In other words, it doesn't follow from my belief that I can improve the situation that political activity will not be an effective method of doing so.  Supporting a politician who pledges to repeal the tax might indeed be an effective method of getting what I want.  Thus, I think it's a mistake to cast the responsibility ethic as inherently anti-political.

The Politics of "Non-Responsibility"

This becomes even clearer when we consider the extreme opposite of the responsibility ethic, which I'll call the "non-responsibility ethic."  A person who accepts the non-responsibility ethic (in other words, someone with an external locus of control) sees events in their lives as the product of luck, or of forces they can't control.

Suppose I believe in the non-responsibility ethic, and I'm faced with the same situation where the city tax is hurting my business.  If I believe my actions are unlikely to make a difference, what will I do to improve my situation?  If I really think I'm a helpless pawn of fate, I'll probably do nothing.

As this example illustrates, it's also a mistake to call the responsibility ethic inherently politically conservative, as left-wing critics of personal growth tend to do.  If these critics want to see more redistribution of wealth, it won't help them to have a nation of people with an external locus of control who feel powerless to change the status quo.

In light of this, it's no surprise that some of the most popular personal growth books use political leaders to illustrate their ideas.  Even the much-maligned Think and Grow Rich cites Gandhi as "one of the most astounding examples known to civilization of the possibilities of faith."  Gandhi's faith in his ability to change the world, writes Napoleon Hill, drove his contribution to ending British rule of India.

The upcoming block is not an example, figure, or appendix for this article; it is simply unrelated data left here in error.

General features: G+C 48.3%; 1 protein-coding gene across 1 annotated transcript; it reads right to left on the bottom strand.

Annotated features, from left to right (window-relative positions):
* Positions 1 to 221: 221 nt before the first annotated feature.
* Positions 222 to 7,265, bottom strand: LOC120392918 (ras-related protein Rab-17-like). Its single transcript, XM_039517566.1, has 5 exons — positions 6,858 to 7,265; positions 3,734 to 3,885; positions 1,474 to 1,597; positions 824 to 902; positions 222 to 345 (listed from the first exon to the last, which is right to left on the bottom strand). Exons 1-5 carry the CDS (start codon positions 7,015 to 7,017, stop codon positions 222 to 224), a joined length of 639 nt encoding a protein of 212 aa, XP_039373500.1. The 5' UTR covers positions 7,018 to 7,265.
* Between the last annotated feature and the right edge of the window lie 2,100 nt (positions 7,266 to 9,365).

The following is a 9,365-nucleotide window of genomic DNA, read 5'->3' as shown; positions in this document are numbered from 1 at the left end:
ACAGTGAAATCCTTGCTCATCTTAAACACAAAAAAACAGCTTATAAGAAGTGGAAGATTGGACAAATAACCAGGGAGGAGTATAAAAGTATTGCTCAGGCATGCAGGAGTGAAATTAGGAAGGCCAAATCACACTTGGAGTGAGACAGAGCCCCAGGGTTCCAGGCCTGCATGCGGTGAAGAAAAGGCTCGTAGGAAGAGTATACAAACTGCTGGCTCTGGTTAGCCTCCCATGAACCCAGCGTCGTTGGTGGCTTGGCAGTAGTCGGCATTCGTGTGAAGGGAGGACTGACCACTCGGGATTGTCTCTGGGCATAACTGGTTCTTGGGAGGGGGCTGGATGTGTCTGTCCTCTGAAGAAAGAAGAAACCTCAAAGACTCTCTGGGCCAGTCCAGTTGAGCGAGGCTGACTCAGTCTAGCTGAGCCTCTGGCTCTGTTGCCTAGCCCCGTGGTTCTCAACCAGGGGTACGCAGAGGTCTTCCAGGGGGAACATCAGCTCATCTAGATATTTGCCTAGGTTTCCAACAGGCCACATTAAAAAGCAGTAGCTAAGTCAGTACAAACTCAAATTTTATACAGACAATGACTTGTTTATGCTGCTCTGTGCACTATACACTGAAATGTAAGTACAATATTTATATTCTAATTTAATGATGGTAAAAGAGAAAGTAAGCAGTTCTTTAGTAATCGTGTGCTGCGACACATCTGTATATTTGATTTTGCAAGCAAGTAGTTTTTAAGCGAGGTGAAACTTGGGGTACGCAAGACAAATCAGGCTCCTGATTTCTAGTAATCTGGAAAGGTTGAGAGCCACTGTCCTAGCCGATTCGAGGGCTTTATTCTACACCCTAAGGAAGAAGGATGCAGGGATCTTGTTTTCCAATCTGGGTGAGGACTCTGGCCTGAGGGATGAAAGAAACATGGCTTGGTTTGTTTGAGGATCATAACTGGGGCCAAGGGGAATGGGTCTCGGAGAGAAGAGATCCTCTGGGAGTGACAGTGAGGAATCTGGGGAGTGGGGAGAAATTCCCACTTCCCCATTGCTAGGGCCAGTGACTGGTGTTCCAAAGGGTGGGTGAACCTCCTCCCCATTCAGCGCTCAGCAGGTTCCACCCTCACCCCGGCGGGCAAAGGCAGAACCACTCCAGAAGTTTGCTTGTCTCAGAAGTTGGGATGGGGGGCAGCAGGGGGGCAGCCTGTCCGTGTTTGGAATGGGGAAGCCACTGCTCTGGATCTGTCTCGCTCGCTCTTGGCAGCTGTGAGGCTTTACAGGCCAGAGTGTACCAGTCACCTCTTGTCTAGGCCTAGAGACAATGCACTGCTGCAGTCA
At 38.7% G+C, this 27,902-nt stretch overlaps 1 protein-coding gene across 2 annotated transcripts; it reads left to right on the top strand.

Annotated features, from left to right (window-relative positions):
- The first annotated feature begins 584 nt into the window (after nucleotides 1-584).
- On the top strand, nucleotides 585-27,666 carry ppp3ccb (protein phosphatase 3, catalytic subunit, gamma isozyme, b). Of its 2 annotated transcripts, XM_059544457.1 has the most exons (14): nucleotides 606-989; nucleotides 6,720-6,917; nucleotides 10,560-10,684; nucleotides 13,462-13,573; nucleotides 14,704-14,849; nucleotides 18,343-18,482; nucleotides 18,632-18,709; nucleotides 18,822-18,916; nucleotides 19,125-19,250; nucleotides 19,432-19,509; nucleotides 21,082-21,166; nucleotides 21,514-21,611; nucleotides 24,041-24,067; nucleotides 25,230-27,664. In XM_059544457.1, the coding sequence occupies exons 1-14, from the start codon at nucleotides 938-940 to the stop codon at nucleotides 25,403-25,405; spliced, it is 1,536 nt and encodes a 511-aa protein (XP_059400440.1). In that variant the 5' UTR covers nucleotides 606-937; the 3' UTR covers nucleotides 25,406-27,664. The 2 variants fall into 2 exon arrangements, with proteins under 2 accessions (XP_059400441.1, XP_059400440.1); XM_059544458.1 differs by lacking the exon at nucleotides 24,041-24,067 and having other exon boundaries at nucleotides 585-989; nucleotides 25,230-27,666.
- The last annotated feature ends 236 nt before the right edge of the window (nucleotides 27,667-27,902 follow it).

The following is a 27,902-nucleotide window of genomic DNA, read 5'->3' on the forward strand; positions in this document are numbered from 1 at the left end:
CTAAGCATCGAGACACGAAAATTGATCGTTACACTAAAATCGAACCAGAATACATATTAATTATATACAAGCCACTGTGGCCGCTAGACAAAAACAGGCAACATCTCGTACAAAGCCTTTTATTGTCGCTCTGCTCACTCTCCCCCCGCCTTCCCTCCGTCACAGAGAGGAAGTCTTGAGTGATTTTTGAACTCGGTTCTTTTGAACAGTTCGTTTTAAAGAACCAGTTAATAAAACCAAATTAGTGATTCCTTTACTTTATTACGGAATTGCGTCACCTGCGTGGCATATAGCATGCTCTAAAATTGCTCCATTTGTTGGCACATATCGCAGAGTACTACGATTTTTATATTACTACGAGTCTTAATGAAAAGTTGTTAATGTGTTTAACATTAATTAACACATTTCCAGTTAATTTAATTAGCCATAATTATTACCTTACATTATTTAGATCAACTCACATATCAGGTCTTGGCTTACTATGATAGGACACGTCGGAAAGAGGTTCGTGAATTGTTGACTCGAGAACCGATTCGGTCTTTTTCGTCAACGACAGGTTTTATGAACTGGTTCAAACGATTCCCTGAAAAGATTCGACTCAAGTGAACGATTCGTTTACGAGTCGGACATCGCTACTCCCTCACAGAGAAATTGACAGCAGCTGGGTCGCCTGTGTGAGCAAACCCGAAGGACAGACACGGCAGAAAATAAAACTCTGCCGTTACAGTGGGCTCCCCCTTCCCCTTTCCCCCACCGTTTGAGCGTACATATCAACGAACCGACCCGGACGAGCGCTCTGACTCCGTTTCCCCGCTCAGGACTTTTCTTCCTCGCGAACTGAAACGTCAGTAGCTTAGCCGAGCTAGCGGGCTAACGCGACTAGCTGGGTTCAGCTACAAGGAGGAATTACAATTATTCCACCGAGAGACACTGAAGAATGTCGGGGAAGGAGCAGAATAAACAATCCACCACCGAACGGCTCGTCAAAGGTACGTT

The Psychology of Responsibility

I won't harp too much on the psychological evidence, because I've done it a lot in past posts.  Suffice it to say that several psychological studies have suggested that people with an internal locus of control -- a belief in their own capacity to affect events -- are actually more inclined to participate in politics.

For example, one study surveyed some newly voting-aged college students, and found that the ones who described themselves as having an internal locus of control were more likely to vote in a presidential election.  Another found that people who tended toward an internal locus of control were more likely to participate in political activism.

In other words, it seems that a person's belief that they're responsible for their circumstances leads them to be more politically active, not less, which also belies the critics' claim that the responsibility ethic is somehow anti-political.

In my next post, because I find this issue fascinating, I'll talk more generally about the political implications of personal growth and spirituality.

Other posts in this series:

  • The Responsibility Ethic, Part 1: Self-Blame
  • The Responsibility Ethic, Part 2: Responsibility Vs. Blame
  • The Responsibility Ethic, Part 3: Guilt And Morality
  • The Responsibility Ethic, Part 4: Responsibility And Compassion